1. Where Was Acts Written?

We have no indication where Luke composed Acts. Had he written parts of it already before he accompanied Paul on his voyage to Rome? Was he able to keep his documents safe during the shipwreck at Malta? Did he complete the book in Rome during the two years of Paul’s house arrest? We can multiply the questions but cannot give definitive answers. Some scholars point to Achaia as a possible place of composition, others to Rome.[4]

[1] Norman L. Geisler, A Popular Survey of the New Testament (Grand Rapids, MI: Baker Books, 2014), 109–111.

[2] John B. Polhill, Acts, vol. 26, The New American Commentary (Nashville: Broadman & Holman Publishers, 1992), 23–31.

[3] Christian Publishing House would argue that Pentecost was in 33 A.D.

[4] Simon J. Kistemaker and William Hendriksen, Exposition of the Acts of the Apostles, vol. 17, New Testament Commentary (Grand Rapids: Baker Book House, 1953–2001), 13–24.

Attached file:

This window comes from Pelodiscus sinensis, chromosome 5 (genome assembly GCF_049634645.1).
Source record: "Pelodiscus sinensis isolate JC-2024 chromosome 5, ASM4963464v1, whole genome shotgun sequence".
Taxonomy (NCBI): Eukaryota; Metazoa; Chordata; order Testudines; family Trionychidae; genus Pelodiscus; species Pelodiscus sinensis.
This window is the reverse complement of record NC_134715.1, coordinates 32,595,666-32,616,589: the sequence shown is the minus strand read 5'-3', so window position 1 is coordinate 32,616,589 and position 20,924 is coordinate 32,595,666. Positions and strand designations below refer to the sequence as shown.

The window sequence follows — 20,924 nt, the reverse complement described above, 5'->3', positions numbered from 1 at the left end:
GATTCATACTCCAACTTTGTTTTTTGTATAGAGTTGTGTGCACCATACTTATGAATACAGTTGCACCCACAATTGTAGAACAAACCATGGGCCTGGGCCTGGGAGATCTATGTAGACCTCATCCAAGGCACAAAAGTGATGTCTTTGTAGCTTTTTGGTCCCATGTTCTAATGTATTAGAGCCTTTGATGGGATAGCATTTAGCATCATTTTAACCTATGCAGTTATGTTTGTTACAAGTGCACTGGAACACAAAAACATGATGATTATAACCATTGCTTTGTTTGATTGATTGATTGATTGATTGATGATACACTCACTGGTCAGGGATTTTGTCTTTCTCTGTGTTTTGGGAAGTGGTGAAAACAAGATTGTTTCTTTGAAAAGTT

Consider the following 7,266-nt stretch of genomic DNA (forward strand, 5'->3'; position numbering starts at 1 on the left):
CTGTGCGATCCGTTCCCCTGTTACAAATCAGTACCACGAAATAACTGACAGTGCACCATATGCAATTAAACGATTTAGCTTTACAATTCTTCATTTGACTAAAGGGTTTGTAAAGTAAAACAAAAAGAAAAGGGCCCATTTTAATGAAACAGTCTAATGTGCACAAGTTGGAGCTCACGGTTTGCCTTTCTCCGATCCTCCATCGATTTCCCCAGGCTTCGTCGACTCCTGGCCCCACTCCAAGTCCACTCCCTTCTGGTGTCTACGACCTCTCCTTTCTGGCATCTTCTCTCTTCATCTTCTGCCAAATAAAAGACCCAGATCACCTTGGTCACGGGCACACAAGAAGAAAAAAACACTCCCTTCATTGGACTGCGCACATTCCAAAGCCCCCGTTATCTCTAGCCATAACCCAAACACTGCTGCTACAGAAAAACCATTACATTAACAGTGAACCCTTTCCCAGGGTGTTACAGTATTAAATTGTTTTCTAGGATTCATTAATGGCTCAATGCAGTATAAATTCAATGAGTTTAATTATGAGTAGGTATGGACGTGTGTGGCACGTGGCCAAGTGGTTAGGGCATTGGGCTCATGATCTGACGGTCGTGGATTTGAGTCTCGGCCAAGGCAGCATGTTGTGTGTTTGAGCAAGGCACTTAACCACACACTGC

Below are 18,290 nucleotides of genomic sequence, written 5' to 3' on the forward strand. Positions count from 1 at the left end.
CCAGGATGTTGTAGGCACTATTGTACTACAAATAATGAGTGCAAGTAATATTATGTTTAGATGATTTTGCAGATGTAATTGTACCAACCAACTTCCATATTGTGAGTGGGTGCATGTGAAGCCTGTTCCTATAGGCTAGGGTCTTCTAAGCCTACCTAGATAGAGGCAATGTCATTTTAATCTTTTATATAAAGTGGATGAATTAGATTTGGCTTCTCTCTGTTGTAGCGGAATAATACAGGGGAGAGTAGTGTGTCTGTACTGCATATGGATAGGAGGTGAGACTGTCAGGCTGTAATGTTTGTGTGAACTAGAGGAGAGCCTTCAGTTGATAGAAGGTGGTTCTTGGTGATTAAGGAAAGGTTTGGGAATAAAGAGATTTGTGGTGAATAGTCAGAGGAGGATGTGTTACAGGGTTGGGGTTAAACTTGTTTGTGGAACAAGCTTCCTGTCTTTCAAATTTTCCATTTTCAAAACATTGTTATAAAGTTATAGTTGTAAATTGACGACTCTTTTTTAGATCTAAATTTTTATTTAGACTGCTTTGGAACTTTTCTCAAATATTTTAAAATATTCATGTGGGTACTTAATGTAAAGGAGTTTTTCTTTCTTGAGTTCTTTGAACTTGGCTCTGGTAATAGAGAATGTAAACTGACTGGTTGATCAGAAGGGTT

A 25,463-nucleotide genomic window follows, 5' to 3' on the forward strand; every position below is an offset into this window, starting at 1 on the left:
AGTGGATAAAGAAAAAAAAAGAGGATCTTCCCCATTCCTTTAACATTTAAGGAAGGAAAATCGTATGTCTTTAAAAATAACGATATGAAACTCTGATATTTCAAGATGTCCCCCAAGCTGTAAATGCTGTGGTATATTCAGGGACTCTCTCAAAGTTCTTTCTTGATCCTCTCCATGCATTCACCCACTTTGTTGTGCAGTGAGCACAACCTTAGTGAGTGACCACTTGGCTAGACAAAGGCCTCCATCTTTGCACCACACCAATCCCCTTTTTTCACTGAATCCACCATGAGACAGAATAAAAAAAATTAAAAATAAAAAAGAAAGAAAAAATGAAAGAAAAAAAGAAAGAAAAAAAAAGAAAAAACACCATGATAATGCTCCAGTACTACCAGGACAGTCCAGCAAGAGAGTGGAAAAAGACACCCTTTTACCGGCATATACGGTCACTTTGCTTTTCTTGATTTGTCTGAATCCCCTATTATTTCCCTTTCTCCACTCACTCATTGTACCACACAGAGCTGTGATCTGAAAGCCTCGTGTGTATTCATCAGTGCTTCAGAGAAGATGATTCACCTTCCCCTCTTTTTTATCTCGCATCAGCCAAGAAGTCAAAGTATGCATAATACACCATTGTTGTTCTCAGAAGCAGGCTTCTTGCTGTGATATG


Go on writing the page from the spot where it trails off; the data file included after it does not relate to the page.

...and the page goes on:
4th ed. MISREPRESENTING JESUS The Complete Guide to Bible Translation-2
The Reading Culture of Early Christianity From Spoken Words to Sacred Texts 400,000 Textual Variants 02
English Bible Versions King James Bible KING JAMES BIBLE II


How to Interpret the Bible-1 INTERPRETING THE BIBLE how-to-study-your-bible1
israel against all odds ISRAEL AGAINST ALL ODDS - Vol. II


THE LIFE OF JESUS CHRIST by Stalker-1 The TRIAL and Death of Jesus_02 THE LIFE OF Paul by Stalker-1


The Epistle to the Hebrews PAUL AND LUKE ON TRIAL
Young Christians